Halloween might seem like a uniquely American holiday. However, Halloween’s roots actually come from the traditions of the Celts in Europe thousands of years ago. And today, the holiday—or versions of it—is celebrated in many countries around the world.
Of course, many countries and cultures also have their own holidays and festivals to celebrate the autumnal season. However, Halloween has spread far from its original roots and now takes place in lots of places, where it often gets combined with local traditions to create a unique celebration. How does Halloween look in the other countries that celebrate it? Let’s take a look at what the world is doing on October 31st each year.
Scotland and Ireland
Ireland, with its Celtic history, is pretty much the birthplace of Halloween. And in modern Ireland and Scotland, the Halloween tradition is still going strong. Halloween games and bonfires are part of the celebration there, but the most interesting tradition might be the barmbrack bread. This pastry is baked with hidden items inside, like rings and coins. According to superstition, the item you find in your slice of barmbrack will tell you what your future holds.
In certain parts of the U.S., Halloween Eve is called Mischief Night. But this term comes from Britain originally, though it only became connected with Halloween once the tradition came to the U.S.
Halloween has the treats, but Mischief Night has the tricks—it’s the night for pranks and other mayhem. In modern Britain, Mischief Night is often celebrated the night before Halloween, but it’s sometimes celebrated the night before Bonfire Night on November 5th instead.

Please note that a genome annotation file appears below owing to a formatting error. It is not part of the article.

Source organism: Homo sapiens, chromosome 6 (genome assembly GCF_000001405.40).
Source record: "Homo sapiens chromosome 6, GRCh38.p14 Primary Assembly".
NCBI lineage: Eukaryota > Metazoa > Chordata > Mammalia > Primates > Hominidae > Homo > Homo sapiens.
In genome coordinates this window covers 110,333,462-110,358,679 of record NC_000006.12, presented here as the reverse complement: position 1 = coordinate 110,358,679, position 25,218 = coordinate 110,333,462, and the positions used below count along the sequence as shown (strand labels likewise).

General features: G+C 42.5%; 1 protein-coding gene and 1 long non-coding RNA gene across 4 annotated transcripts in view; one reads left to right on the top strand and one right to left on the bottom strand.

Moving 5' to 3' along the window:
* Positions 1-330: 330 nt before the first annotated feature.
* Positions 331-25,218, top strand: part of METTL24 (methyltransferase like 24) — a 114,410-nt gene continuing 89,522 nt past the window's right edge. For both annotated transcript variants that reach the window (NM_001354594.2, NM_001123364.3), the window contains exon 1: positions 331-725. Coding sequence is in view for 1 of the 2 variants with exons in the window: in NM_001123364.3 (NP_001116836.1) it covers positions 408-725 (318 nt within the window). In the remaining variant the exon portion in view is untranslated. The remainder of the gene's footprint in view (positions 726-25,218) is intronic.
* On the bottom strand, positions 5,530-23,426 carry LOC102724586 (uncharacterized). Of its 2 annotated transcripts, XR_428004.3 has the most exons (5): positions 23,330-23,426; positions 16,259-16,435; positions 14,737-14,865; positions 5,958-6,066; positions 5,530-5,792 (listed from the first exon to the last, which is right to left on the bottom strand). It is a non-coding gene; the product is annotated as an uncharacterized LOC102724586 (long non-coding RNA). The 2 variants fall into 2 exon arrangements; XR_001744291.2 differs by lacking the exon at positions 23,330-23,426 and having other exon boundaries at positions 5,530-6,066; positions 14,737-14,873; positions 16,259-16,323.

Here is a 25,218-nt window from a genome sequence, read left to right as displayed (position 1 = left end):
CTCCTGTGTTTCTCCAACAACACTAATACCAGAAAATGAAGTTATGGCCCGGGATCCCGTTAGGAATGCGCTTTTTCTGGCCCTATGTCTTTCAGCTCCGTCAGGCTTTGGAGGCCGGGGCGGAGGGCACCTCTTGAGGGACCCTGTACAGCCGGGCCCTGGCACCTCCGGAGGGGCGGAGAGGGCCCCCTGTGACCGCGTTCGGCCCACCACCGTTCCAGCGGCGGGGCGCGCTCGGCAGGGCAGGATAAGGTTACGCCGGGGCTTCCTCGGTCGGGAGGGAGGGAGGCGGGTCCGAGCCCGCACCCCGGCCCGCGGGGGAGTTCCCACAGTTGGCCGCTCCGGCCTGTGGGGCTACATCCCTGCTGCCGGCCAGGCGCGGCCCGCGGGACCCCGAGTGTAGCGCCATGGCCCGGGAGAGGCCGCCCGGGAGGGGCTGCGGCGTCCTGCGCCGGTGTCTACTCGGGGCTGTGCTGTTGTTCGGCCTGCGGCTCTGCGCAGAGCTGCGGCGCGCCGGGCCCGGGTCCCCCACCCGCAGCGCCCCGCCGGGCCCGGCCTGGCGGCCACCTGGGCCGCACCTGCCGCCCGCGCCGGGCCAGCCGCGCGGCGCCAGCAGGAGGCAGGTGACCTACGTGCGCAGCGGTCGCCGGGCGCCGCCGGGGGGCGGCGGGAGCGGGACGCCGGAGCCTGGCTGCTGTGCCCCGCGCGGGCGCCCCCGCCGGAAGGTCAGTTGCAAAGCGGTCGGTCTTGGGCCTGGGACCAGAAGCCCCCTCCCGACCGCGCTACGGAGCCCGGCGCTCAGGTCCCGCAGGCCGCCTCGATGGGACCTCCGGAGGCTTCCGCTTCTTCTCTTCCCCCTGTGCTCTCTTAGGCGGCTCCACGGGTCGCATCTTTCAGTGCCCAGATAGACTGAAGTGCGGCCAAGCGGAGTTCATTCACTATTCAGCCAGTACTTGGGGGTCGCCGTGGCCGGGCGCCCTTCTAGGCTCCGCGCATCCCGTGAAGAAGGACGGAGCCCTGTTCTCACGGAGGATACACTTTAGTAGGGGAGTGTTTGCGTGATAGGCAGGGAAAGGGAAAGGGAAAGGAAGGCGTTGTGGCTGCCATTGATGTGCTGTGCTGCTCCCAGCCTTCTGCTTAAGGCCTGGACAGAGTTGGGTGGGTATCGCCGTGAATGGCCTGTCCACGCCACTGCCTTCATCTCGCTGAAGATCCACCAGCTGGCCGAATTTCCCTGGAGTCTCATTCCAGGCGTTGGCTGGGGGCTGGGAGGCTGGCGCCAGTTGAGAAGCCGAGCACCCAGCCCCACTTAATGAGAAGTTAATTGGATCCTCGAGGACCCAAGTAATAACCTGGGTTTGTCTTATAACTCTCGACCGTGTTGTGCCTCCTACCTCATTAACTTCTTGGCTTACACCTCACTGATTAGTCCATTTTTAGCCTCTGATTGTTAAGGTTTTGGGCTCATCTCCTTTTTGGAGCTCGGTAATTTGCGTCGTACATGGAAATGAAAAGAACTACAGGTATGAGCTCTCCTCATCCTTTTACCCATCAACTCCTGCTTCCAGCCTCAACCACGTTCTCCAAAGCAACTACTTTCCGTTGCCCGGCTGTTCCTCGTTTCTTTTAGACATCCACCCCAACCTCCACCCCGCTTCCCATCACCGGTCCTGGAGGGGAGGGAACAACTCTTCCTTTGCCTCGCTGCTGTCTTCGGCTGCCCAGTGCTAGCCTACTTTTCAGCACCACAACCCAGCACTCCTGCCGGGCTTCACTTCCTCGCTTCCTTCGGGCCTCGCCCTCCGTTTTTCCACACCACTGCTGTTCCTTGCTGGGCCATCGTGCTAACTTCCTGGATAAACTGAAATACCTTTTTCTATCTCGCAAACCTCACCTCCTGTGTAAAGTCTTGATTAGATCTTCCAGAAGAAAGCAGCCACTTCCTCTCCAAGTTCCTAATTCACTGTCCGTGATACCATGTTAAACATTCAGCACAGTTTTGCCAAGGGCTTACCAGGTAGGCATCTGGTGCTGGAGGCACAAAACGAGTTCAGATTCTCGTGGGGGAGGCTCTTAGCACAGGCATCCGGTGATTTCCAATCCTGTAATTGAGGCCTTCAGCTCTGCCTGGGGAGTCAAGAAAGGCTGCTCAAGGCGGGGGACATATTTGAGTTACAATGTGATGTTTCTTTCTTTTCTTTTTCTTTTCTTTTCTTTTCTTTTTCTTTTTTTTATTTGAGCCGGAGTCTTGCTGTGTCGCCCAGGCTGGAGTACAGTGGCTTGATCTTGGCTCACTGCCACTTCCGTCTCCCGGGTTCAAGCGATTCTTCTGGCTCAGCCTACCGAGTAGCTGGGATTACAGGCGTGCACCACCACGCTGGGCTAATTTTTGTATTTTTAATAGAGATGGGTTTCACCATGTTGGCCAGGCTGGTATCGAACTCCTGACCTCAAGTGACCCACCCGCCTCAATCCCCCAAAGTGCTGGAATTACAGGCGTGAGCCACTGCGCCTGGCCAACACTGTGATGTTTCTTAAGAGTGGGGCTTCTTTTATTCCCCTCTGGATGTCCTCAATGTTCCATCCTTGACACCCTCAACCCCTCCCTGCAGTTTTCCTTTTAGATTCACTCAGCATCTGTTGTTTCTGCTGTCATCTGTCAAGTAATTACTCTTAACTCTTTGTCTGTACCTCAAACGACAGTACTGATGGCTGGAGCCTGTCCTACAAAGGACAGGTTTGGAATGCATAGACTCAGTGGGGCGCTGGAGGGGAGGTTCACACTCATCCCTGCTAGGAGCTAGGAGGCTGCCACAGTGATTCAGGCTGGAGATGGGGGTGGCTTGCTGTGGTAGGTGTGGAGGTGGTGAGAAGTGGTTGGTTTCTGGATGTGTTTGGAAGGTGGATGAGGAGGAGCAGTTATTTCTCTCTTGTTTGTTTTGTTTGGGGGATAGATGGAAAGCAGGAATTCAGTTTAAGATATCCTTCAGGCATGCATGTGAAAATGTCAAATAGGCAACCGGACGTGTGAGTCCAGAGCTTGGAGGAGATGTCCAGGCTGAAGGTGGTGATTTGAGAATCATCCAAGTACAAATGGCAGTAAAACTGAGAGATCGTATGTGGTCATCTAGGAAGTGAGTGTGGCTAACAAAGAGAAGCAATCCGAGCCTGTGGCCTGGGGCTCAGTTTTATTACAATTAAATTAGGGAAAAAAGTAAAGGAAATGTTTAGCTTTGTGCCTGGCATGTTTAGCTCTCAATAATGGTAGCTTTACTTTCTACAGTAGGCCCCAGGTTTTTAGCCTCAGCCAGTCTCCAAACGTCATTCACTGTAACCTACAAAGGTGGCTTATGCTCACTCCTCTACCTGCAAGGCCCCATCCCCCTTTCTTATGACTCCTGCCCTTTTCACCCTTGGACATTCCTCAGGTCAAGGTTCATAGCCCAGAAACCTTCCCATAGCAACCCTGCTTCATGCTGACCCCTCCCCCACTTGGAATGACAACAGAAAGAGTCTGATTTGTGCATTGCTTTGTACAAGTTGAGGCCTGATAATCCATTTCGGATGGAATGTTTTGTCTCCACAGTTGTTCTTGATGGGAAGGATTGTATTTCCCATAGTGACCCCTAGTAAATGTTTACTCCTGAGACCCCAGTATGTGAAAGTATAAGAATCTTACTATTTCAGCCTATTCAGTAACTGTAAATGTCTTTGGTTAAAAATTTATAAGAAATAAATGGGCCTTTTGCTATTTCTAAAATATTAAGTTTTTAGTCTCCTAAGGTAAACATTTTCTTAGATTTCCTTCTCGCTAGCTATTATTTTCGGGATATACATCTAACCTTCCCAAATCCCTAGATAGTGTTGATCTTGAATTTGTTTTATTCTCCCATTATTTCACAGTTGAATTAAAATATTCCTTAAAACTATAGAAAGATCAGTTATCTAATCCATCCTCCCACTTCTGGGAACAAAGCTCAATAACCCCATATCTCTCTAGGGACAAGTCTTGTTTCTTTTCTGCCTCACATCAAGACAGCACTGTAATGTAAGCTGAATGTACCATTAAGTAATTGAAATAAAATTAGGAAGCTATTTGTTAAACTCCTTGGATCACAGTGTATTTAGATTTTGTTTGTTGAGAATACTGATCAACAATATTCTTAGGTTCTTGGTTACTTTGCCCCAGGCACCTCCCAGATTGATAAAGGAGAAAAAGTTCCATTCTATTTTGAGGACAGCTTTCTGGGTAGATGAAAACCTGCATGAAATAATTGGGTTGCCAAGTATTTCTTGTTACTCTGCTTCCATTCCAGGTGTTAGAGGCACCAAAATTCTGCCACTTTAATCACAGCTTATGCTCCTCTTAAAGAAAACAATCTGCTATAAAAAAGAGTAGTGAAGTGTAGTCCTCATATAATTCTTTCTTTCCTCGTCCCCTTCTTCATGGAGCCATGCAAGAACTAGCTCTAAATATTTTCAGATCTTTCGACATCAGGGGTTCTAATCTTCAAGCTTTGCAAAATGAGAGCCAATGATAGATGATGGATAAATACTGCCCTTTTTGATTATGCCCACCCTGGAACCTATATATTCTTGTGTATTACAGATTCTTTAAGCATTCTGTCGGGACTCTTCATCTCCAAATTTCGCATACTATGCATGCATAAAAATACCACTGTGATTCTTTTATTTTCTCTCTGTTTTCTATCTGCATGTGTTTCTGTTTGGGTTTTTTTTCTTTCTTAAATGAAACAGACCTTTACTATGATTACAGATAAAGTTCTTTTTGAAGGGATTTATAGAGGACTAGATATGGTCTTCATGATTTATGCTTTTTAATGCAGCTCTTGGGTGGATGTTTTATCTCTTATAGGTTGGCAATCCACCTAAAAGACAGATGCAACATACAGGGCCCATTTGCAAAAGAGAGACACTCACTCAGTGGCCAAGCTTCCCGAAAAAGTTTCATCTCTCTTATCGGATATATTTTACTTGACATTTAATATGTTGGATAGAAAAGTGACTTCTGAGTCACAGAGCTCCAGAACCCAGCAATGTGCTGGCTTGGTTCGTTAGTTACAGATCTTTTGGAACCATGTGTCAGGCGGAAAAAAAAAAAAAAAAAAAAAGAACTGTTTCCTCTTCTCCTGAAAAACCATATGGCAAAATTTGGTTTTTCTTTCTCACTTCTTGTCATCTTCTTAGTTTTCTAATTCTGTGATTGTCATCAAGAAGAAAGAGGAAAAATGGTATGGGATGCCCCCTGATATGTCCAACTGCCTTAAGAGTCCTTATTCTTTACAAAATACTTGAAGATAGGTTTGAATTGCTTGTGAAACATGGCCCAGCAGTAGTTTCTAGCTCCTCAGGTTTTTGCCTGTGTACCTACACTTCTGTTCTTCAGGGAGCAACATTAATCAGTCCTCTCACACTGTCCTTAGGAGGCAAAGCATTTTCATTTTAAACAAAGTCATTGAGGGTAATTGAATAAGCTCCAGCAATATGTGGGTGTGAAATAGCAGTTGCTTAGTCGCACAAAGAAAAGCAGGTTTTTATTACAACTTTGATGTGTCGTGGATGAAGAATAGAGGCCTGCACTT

In Germany, Halloween is known as “All Hallows Eve,” which is followed by All Saints Day on November 1st and All Souls Day on November 2nd. All Saints Day began as the Christian response to the pagan holiday that eventually became Halloween. However, today, many people celebrate both Halloween and All Saints Day.
Traditionally, Germans honor the deceased on All Saints Day by putting lamps and candles on the graves of relatives who’ve passed away, and by decorating the graves with wreaths made of fir boughs and pinecones. Similar All Saints Day celebrations also exist in other parts of Europe.
The Halloween-like celebration of the Phillippines is called Pangangaluluwâ. This holiday syncs many traditions from a wide variety of cultural influences. However, U.S. Halloween traditions like costumed parades and trick-or-treating are also becoming more popular in the Philippines.
Traditionally, Filipino children spend Pangangaluluwâ singing at stranger’s doors to get treats, like a combination of trick-or-treating and Christmas caroling. Interestingly, Christmas decorations also characterize this holiday, since Filipinos start celebrating Christmas as early as September. Playing pranks on your family members is another way to celebrate Pangangaluluwâ—you might steal something small and hide it around the house to make it look like a ghost did it.
In Japan, Halloween is celebrated each year with thousands of costumed participants in the Kawasaki Halloween Parade near Tokyo. However, it’s more than just a parade—it’s a massive costume contest. And not just anyone can join: entry requires an application and an entry fee.
Some Austrians celebrate the Halloween season with a whole festival dedicated to pumpkins. This festival spans a few days at the end of October and takes place in certain parts of Lower Austria. Although the festival didn’t initially have a link to Halloween, the combination of pumpkins and late October definitely brings a similar vibe. There’s also a Halloween parade attached to the festival now, and you’re likely to see some jack-o’-lanterns carved into the region’s famous pumpkins on display.